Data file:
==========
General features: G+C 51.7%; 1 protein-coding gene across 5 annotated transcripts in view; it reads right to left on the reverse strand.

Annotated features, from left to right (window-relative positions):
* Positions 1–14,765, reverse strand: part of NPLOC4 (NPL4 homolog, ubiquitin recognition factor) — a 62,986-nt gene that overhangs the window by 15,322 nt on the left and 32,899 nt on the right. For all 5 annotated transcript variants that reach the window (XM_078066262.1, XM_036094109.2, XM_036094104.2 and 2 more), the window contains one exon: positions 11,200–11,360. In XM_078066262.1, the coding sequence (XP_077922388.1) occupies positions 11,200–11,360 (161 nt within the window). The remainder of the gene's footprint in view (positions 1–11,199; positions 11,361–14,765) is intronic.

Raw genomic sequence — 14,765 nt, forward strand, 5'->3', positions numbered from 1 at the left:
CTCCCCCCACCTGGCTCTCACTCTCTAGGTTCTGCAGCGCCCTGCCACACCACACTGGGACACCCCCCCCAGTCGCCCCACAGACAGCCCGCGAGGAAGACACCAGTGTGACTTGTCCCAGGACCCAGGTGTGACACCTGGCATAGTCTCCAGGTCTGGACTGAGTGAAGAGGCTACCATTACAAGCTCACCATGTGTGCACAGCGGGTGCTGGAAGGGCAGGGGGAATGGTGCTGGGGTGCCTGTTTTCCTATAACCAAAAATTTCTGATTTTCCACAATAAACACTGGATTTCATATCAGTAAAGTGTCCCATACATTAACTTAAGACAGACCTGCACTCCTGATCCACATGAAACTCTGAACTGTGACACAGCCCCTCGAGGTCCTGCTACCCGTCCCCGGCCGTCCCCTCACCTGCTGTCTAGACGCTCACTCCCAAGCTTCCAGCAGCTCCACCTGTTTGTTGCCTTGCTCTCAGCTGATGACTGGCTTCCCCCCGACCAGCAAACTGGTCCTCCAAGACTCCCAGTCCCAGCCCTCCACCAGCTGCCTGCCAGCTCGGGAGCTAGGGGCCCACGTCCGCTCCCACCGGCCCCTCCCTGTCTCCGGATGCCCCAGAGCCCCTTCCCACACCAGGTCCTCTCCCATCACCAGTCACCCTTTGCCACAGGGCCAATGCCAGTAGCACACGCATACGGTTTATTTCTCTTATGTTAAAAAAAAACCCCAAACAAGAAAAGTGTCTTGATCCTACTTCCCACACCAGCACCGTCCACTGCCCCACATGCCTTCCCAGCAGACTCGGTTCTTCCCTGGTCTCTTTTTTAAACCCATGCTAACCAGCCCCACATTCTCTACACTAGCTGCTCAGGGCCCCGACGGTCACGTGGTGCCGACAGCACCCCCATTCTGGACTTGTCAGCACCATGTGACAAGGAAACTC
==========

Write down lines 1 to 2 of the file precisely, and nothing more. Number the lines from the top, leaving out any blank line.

General features: G+C 51.7%; 1 protein-coding gene across 5 annotated transcripts in view; it reads right to left on the reverse strand.

Annotated features, from left to right (window-relative positions):